George H.W. Bush: In Defense of Principle


Series: First Men, America’s Presidents

The forty-first president of the United States, George Herbert Walker Bush, arguably had more preparation for the office than any other man who has held the office. Having been a success in the oil business after his heroic service in World War II and graduation from Yale University, Bush served as a Congressman from Texas, U.S. Ambassador to the United Nations, Chairman of the Republican National Committee during the Watergate scandal, the U.S. Chief Liaison to the People’s Republic of China, and director of the Central Intelligence Agency in the 1960s and 1970s. Although he served only one term, President Bush saw the nation through the end of the Cold War, the 1989 invasion of Panama, and the first Persian Gulf War in Iraq all in defense of the principles of liberty and political self-determination for all peoples. In so doing, he demonstrated a sense of loyalty to longtime friends that largely defines his life and career in public service. (Imprint: Nova)

Table of Contents

Table of Contents


Chapter 1. Learning the Spirit of Public Service: George Bush the Youth, Pilot, and Businessman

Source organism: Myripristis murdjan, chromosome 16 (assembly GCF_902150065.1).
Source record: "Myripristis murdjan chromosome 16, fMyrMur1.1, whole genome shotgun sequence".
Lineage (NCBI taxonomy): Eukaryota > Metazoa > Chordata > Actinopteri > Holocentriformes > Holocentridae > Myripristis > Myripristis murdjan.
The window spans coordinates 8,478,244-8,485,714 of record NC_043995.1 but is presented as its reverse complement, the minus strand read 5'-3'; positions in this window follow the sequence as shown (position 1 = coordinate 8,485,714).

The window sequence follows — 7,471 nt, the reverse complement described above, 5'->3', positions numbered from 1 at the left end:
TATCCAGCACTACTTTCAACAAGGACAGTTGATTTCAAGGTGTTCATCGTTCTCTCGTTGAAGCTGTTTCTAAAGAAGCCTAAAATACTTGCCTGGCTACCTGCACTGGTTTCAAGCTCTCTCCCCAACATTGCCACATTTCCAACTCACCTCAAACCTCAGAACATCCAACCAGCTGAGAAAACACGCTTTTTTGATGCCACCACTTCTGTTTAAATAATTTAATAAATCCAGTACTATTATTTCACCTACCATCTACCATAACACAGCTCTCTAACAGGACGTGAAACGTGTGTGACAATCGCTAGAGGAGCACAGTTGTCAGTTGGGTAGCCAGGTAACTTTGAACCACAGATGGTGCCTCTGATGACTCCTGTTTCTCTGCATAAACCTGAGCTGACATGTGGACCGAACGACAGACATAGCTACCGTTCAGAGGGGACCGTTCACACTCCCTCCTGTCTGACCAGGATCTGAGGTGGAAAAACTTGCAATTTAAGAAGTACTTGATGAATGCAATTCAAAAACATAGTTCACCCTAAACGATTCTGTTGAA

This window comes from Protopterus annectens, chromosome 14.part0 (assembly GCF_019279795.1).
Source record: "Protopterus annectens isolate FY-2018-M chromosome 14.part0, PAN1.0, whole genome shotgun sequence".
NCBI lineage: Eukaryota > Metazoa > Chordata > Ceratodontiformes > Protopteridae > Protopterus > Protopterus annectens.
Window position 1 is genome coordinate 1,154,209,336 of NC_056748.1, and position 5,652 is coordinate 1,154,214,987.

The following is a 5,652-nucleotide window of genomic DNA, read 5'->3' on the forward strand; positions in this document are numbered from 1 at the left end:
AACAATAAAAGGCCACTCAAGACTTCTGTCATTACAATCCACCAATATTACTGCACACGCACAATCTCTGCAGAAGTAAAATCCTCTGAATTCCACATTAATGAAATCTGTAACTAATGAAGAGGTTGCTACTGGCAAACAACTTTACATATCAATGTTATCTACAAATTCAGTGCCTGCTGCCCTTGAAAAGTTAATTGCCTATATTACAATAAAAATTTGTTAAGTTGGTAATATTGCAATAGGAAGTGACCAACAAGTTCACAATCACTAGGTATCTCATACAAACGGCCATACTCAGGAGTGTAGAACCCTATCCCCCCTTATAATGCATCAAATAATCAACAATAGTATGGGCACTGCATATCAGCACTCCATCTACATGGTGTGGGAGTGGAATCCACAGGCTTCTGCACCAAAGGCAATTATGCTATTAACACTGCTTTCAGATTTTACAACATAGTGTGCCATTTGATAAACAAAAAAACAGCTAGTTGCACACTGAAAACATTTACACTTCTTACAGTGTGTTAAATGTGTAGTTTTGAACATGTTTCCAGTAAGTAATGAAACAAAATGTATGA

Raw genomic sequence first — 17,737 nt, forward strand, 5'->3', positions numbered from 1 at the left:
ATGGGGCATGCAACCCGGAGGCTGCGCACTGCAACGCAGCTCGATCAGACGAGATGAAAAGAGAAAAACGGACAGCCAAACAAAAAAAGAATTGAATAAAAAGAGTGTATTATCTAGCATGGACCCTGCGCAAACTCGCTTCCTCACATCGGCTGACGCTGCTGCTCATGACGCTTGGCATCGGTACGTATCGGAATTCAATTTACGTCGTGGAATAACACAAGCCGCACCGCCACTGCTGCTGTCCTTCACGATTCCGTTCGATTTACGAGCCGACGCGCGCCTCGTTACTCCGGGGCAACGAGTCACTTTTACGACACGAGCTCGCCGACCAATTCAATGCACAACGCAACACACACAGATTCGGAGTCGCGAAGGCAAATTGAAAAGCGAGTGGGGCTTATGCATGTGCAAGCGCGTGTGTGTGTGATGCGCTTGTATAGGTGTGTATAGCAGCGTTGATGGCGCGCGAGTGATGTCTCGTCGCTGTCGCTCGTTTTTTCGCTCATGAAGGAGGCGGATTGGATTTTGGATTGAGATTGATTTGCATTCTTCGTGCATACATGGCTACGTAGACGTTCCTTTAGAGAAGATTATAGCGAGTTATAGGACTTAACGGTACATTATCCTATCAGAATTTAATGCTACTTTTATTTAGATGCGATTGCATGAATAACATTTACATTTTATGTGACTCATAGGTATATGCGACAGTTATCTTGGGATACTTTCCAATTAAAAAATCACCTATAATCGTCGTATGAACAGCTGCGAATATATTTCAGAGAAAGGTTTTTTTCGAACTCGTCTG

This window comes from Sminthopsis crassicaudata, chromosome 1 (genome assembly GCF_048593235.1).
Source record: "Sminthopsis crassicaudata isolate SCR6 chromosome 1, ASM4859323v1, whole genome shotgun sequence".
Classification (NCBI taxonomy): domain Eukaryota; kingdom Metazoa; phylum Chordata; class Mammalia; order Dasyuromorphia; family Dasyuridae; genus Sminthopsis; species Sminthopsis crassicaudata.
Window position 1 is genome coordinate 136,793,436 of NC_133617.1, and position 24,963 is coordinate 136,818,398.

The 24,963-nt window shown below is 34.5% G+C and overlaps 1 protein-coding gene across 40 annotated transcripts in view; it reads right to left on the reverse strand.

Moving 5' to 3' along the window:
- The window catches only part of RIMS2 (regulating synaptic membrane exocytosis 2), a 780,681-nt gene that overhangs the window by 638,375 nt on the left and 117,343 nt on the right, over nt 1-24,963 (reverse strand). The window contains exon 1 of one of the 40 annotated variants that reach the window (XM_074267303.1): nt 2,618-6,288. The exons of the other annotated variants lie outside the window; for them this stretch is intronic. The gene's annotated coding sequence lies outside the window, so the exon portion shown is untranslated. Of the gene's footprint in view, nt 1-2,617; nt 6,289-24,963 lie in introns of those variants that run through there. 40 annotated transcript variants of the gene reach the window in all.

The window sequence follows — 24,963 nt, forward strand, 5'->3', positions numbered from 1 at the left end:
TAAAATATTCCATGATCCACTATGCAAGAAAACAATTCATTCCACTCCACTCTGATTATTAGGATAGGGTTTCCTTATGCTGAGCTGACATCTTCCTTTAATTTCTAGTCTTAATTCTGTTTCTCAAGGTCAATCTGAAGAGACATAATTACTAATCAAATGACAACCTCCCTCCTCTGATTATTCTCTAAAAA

Chapter 2. Republicanism from the Ground Up: George Bush Enters the Political Stage

Chapter 3. Serving Country and Party: Bush at the UN and Republican National Committee

Chapter 4. Critical Training for the Presidency: Bush in China and at the CIA

Chapter 5. More than Fine with the Platform: George H. W. Bush as Vice President

Chapter 6. Dealing with a “New World Order”: President Bush and Challenges to Communism

Chapter 7. Toward a New Middle East Order: The Gulf War and Hopes for Peace in Palestine

Chapter 8. Vision with Points of Light: George Bush’s Domestic Policies

Chapter 9. 1992: The Worst Year of George H. W. Bush’s Life

Chapter 10. Epilogue: After the Presidency Bibliography


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